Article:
U.S. Pat. No. 5,335,276 to E. Earle Thompson et al. describes a communication system which is provided with multiple purpose personal communication devices. Each communication device includes a touch-sensitive visual display to communicate text and graphic information to and from the user and for operating the communication device. Voice activation and voice control capabilities are included within communication devices to perform the same functions as the touch-sensitive visual display. The communication device includes a built-in modem, audio input and output, telephone jacks and wireless communication. A plurality of application modules are used with personal communication devices to perform a wide variety of communication functions such as information retrievable, on-line data base services, electronic and voice mail. Communication devices and application modules cooperate to allow integrating multiple functions such as real time communication, information storage and processing, specialized information services, and remote control of other equipment into an intuitively user friendly apparatus. The system includes both desktop and hand-held communication devices with the same full range of communication capabilities provided in each type of communication device.
U.S. Pat. No. 5,349,636 to Roberto Irribarren describes a communication system for verbal telephonic communication which has a voice message system for storing and retrieving voice messages integrated with a computer database accessing system for storing and retrieving text messages from a separate computer system and for converting the text messages into voice. The systems are integrated via a network which coordinates the functions of each individual system. Additionally, the input/output ports of the voice message system and the computer database accessing system are connected in a parallel fashion to at least one telephone line. In this configuration a user may access both voice messages and database information, including text or electronic mail messages, with a single telephone call. Optionally, facsimile messages can be stored, retrieved and manipulated with a single telephone call.
U.S. Pat. No. 5,406,618 to Stephen B. Knuth et al. describes a telephone answering device that is activated by a proximity sensor when a user crosses its field of detection and whose operation is controlled by simple voice commands. The device incorporates speaker-independent voice recognition circuitry to respond to spoken commands of the user that are elicited by a system generated voice request menu. The telephone answering device performs all the basic functions of a telephone answering machine in response to these simple commands and there is no need for the user to manually operate the telephone answering device.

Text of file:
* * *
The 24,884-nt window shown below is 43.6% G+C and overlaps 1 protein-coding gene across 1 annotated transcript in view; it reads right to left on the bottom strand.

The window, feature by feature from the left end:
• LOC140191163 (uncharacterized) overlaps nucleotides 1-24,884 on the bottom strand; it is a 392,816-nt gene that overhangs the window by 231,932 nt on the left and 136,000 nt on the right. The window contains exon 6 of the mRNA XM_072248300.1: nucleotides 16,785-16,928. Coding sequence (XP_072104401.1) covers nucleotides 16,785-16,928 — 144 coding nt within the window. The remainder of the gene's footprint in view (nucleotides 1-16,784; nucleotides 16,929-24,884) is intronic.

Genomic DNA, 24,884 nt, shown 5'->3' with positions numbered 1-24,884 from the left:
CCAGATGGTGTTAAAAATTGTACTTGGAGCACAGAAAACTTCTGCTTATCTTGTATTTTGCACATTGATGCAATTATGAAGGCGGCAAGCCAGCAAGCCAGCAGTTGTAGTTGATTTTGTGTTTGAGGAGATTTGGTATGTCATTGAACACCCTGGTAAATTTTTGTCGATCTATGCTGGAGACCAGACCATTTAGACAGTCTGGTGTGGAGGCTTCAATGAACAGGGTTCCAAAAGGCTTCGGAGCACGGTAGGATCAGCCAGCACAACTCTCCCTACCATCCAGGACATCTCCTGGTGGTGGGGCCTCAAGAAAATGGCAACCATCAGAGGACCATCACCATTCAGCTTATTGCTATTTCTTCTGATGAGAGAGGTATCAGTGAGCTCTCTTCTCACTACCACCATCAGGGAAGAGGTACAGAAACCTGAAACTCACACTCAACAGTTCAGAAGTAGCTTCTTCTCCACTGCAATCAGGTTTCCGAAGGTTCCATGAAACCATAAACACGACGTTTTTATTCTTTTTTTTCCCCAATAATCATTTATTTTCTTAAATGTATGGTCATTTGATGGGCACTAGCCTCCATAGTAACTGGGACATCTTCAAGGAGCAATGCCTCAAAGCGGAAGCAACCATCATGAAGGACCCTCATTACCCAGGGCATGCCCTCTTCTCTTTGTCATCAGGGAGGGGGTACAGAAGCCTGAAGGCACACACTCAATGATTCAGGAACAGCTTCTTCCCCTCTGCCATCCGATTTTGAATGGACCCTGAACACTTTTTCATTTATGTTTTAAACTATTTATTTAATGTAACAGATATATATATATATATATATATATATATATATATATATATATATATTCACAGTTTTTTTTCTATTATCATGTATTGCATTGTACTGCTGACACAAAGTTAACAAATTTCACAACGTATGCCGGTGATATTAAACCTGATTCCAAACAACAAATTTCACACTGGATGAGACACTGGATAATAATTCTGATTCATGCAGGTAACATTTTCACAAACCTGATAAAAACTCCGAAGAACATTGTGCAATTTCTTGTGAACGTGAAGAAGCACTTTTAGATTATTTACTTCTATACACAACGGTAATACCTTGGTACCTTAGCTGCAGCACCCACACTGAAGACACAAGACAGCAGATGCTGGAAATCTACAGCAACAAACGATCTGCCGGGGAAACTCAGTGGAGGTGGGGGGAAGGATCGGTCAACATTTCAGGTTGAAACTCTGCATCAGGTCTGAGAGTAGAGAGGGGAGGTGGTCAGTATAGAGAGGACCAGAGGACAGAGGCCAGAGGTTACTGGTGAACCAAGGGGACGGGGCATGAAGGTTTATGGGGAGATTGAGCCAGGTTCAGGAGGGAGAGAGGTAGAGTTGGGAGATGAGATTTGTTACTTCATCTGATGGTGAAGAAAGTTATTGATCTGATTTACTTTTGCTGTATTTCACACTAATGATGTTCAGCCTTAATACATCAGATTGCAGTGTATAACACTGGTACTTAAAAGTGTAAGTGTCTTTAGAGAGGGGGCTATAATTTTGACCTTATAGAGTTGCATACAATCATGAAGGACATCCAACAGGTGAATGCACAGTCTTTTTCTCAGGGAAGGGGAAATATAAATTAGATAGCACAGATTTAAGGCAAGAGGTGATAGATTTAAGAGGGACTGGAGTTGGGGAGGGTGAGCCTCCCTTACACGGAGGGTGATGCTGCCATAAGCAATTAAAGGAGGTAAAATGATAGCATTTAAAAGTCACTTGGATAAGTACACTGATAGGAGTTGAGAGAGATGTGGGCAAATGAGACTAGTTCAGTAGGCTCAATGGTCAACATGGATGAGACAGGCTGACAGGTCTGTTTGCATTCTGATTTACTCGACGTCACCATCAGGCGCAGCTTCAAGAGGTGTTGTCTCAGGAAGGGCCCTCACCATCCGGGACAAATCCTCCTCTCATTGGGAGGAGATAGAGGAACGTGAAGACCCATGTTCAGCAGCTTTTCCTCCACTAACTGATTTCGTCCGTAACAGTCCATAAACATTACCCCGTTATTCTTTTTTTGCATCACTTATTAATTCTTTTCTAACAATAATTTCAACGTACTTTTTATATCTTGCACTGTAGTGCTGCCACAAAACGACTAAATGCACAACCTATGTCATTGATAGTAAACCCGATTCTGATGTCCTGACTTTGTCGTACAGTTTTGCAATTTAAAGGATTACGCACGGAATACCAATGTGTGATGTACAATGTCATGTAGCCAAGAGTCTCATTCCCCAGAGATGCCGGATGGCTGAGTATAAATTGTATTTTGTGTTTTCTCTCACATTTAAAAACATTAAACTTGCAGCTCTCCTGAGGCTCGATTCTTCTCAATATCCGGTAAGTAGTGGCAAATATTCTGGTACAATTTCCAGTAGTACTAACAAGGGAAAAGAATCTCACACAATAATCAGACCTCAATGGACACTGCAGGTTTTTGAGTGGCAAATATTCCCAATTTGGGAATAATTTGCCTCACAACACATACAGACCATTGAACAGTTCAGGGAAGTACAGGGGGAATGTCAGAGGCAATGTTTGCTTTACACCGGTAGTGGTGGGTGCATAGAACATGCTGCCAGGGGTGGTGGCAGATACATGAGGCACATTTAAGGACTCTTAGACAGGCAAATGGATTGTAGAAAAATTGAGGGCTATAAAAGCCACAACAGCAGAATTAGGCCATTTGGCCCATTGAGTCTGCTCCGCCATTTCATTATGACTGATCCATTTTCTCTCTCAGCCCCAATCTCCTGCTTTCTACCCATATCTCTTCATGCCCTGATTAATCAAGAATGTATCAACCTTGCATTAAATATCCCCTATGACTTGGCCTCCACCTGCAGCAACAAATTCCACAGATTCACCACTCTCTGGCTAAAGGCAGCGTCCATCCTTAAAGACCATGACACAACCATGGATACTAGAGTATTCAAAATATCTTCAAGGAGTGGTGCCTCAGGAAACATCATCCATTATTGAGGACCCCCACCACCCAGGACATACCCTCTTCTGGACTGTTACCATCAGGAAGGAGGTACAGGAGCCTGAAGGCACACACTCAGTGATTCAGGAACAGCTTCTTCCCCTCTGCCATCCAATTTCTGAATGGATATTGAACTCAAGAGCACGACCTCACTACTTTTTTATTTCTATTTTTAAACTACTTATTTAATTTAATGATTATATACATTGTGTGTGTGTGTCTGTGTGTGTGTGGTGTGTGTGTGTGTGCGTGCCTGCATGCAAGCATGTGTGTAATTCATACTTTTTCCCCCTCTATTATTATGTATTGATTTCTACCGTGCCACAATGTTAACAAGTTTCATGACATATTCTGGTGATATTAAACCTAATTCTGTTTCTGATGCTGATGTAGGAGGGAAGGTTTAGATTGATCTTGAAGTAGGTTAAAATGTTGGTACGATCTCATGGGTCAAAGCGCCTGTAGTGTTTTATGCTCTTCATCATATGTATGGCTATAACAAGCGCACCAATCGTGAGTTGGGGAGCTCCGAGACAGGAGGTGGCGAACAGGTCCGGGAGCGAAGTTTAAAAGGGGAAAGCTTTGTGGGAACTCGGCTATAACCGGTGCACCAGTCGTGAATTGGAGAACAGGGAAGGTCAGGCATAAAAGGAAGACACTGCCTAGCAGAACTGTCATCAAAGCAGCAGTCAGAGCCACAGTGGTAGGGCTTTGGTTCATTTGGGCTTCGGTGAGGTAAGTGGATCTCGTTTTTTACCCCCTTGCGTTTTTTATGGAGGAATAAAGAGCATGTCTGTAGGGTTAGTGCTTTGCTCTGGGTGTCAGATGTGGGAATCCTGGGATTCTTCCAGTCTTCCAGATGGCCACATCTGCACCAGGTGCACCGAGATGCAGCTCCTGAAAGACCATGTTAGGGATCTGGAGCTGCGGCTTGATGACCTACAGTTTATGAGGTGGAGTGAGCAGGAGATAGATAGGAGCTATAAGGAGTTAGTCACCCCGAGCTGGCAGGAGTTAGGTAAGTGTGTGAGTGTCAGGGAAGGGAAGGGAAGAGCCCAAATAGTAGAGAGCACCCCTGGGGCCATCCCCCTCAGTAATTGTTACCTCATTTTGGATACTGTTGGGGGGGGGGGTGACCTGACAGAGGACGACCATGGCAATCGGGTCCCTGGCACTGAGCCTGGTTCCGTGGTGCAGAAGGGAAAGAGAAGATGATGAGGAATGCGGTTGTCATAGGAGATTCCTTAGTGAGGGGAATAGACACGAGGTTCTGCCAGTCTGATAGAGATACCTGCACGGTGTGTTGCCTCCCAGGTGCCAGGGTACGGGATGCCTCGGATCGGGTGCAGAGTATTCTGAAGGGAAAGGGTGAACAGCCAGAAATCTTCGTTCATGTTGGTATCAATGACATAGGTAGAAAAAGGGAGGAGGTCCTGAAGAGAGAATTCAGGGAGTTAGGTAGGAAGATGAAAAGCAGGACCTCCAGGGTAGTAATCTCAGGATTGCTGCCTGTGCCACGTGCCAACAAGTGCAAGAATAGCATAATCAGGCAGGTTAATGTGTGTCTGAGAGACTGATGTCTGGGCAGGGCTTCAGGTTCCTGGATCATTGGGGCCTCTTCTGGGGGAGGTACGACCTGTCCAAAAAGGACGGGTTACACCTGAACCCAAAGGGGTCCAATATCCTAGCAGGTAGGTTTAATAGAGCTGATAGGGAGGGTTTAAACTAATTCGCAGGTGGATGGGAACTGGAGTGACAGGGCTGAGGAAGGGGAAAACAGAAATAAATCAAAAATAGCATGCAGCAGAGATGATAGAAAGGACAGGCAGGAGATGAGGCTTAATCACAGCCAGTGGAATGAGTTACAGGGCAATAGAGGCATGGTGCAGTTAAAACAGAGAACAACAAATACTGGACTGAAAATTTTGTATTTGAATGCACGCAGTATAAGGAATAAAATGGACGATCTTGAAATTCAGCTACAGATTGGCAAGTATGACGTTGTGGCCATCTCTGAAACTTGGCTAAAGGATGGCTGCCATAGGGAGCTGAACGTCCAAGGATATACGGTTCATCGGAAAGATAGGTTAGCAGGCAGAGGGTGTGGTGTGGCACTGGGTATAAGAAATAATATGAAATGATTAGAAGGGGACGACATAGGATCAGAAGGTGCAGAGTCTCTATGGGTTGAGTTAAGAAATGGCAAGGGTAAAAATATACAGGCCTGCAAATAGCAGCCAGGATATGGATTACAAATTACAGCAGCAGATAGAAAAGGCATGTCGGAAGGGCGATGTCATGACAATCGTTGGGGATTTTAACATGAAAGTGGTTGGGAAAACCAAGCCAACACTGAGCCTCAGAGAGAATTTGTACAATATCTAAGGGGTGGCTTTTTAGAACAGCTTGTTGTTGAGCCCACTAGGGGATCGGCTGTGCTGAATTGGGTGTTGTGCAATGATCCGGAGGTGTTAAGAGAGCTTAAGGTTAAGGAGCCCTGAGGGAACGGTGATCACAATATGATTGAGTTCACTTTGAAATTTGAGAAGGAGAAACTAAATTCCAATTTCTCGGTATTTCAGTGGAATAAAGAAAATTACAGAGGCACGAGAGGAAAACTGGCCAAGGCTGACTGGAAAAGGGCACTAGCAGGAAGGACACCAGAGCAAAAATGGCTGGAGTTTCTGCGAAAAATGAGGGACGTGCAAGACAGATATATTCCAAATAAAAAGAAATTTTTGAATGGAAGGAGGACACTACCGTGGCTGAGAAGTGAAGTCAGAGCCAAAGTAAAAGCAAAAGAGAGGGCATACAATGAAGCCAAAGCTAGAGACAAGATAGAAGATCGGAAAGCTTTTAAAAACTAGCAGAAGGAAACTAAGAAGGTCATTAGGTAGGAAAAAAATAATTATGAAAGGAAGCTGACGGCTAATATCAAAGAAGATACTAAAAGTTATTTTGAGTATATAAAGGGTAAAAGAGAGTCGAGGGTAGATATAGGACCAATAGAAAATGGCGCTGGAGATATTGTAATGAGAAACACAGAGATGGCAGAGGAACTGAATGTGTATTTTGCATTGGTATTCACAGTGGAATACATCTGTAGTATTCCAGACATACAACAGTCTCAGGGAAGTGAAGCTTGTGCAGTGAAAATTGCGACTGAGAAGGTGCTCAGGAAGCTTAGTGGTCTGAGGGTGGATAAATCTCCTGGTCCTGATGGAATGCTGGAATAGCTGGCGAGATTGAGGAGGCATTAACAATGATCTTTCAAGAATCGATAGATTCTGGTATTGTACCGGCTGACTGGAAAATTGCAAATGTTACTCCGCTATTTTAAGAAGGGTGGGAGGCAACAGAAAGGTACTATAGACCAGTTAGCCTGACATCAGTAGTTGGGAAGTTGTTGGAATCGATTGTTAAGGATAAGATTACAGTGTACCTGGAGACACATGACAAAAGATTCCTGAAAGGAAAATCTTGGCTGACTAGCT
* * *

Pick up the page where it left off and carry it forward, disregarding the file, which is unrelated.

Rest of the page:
U.S. Pat. No. 5,602,963 to W. Michael Bissonnette et al. describes a small, portable, hand-held electronic personal organizer which performs voice recognition on words spoken by a user to input data into the organizer and records voice messages from the user. The spoken words and the voice messages are input via a microphone. The voice messages are compressed before being converted into digital signals for storage. The stored digital voice messages are reconverted into analog signals and then expanded for reproduction using a speaker. The organizer is capable of a number of different functions, including voice training, memo record, reminder, manual reminder, timer setting, message review, waiting message, calendar, phone group select, number retrieval, add phone number, security and “no” logic. During such various functions, data is principally entered by voice and occasionally through use of a limited keypad, and voice recordings are made and played back as appropriate. A visual display provides feedback
to the user. During the various function, the user can edit various different data within the organizer by eliminating or correcting such data or entering new data.